>> ever was the "number one documentation generator for php", it still
>> wasn't very popular. You're one of the few people I've ever heard of who
>> uses it.
>>
>> You can hang around all you want - no one's going to stop you. But
>> you're going to get better help through their support structure.
>
> I'm beginning to suspect that you're right about that, judging from the
> feedback I got so far. Nevertheless, I'll wait and see if I can get a
> reply from someone who has actually used a tool to generate
> documentation before. It's not that much of an outlandish idea.
>
> If you're unsure of what I mean, here are some examples (using
> PhpDocumentor/DocBlox):
>
> http://framework.zend.com/apidoc/1.11/
> http://apidocs.sugarcrm.com/api/6.7.1/pro/
> http://pear.php.net/package/Mail/docs/latest/
> http://roundcube.net/doc/phpdoc/
> http://www.agavi.org/apidocs/index.html
>
> You've probably heard of these projects before. You can find more
> examples by searching the web for "This documentation was generated by
> PhpDocumentor" or "This documentation was generated by DocBlox". If
> you're entirely new to the concept, look up JavaDoc.
>
> regards,
> 5er
>

Wow fiver.

Jerry simply gave you a reference of where you 'might' find better
advice and you fight him at every turn to the point of being sarcastic.

He never said you where stupid or would not find help here, just gave
you a suggestion.

Makes me think now if anyone had advice on how to fix your issue you
might fight them as well.

Good luck.

Scotty
Re: Major trouble with PhpDocumentor [message #182330 is a reply to message #182325] Sun, 28 July 2013 12:38 Go to previous messageGo to next message
Fiver is currently offline  Fiver
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On 2013-07-28 16:36, Scott Johnson wrote:
> Wow fiver.
>
> Jerry simply gave you a reference of where you 'might' find better
> advice and you fight him at every turn to the point of being sarcastic.
>
> He never said you where stupid or would not find help here, just gave
> you a suggestion.
>
> Makes me think now if anyone had advice on how to fix your issue you
> might fight them as well.

Yes, that last message did turn out more aggressive than I had intended.
My apologies to Jerry; it had been a very long and frustrating day. In
my defense, I did not need to be told how to contact the PhpDocumentor
developers; I already knew that. I've also spent over an hour digging
through their bug tracker.

What annoyed me was being lectured on how to properly design a project.
I don't agree that having the API documentation separate from the source
is a good idea, and I'm certainly not alone in that opinion. I also have
my reservations about the claim that large software projects can be
designed perfectly from the start and will never deviate from the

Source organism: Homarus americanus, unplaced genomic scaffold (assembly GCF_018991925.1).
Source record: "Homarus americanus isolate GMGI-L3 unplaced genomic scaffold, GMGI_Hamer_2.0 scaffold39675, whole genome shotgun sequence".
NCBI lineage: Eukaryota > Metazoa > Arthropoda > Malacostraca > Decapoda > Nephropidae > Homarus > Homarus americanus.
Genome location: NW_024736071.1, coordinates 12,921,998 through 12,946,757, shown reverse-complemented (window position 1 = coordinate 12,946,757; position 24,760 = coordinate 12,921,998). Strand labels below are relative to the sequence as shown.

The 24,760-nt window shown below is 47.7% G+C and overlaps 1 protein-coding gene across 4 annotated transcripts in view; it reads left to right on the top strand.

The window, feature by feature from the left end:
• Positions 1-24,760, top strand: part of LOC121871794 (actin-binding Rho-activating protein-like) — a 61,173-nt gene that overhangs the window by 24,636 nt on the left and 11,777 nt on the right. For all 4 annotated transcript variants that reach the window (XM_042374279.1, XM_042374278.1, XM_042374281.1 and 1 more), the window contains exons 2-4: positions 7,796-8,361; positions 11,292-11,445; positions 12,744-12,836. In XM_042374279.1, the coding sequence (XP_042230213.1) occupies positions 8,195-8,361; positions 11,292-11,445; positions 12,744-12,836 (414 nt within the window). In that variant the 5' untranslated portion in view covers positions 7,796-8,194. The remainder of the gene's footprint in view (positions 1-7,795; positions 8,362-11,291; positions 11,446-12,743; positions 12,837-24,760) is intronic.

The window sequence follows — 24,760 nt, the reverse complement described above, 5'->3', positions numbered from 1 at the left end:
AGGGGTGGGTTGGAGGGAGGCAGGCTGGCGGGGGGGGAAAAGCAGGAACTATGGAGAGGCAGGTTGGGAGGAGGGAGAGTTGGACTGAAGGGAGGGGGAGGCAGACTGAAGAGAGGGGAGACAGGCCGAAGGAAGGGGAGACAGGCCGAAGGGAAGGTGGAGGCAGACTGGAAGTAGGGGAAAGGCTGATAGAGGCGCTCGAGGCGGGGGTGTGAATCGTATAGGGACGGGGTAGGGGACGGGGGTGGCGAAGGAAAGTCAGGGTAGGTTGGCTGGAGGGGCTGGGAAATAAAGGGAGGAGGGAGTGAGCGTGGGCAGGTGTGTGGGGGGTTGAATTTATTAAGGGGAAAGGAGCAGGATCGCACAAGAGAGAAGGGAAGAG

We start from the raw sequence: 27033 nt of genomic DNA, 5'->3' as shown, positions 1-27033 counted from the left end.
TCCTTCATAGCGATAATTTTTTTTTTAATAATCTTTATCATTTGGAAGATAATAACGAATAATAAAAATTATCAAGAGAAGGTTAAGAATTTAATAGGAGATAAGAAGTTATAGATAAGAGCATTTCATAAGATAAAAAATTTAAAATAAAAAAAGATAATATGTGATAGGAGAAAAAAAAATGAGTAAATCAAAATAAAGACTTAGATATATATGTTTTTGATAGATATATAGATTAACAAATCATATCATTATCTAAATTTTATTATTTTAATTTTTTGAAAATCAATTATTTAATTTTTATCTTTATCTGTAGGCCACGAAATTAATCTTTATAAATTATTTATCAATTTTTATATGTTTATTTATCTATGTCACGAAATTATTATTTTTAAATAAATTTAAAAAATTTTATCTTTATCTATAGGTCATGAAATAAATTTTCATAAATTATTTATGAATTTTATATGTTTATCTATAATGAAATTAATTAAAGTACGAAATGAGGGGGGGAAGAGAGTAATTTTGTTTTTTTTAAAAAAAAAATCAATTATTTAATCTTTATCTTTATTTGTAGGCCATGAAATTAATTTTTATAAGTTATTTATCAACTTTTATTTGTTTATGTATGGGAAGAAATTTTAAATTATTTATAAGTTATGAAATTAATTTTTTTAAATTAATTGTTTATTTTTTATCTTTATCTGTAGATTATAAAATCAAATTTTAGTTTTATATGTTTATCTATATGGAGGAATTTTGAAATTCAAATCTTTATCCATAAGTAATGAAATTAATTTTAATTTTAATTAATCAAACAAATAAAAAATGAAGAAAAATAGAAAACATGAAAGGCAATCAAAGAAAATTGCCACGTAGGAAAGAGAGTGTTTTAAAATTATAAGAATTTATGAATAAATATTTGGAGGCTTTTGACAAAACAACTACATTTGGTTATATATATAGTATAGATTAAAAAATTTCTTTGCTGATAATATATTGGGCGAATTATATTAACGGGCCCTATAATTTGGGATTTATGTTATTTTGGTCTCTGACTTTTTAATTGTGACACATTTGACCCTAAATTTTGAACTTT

original plan, even when you exclude client requests. Such a claim
stands against everything ever written about software development and
project management - including The Mythical Man-Month - and also against
my 20+ years of experience in the field. In any non-trivial project
(months to years), the original design will evolve; external tools will
be updated or exchanged; unexpected problems will be discovered;
previously unknown data errors will have to be worked around; APIs will
drift and expand; hardware will change; newly discovered security
threats will have to be avoided; new techniques will become available;
new developers will enter and bring their knowlege into the project;
etc. If it was feasible to anticipate all those factors from the outset,
the job of a project manager would be reduced to that of an overseer.
Methods like agile development wouldn't exist, and hundreds of book
authors would be out of a job. I don't know, maybe Jerry is the
exception to the rule. For everybody else, though, it's a good idea to
expect changes and deviations during the course of a project. The
development workflow should reflect that, and having the API
documentation close to the source is just one of the tools used to
accomplish that.

regards,
5er
Re: Major trouble with PhpDocumentor [message #182337 is a reply to message #182330] Sun, 28 July 2013 15:01 Go to previous messageGo to next message
Jerry Stuckle is currently offline  Jerry Stuckle
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On 7/28/2013 12:38 PM, Fiver wrote:
> On 2013-07-28 16:36, Scott Johnson wrote:
>> Wow fiver.
>>
>> Jerry simply gave you a reference of where you 'might' find better
>> advice and you fight him at every turn to the point of being sarcastic.
>>
>> He never said you where stupid or would not find help here, just gave
>> you a suggestion.
>>
>> Makes me think now if anyone had advice on how to fix your issue you
>> might fight them as well.
>
> Yes, that last message did turn out more aggressive than I had intended.
> My apologies to Jerry; it had been a very long and frustrating day. In
> my defense, I did not need to be told how to contact the PhpDocumentor
> developers; I already knew that. I've also spent over an hour digging
> through their bug tracker.
>
> What annoyed me was being lectured on how to properly design a project.
> I don't agree that having the API documentation separate from the source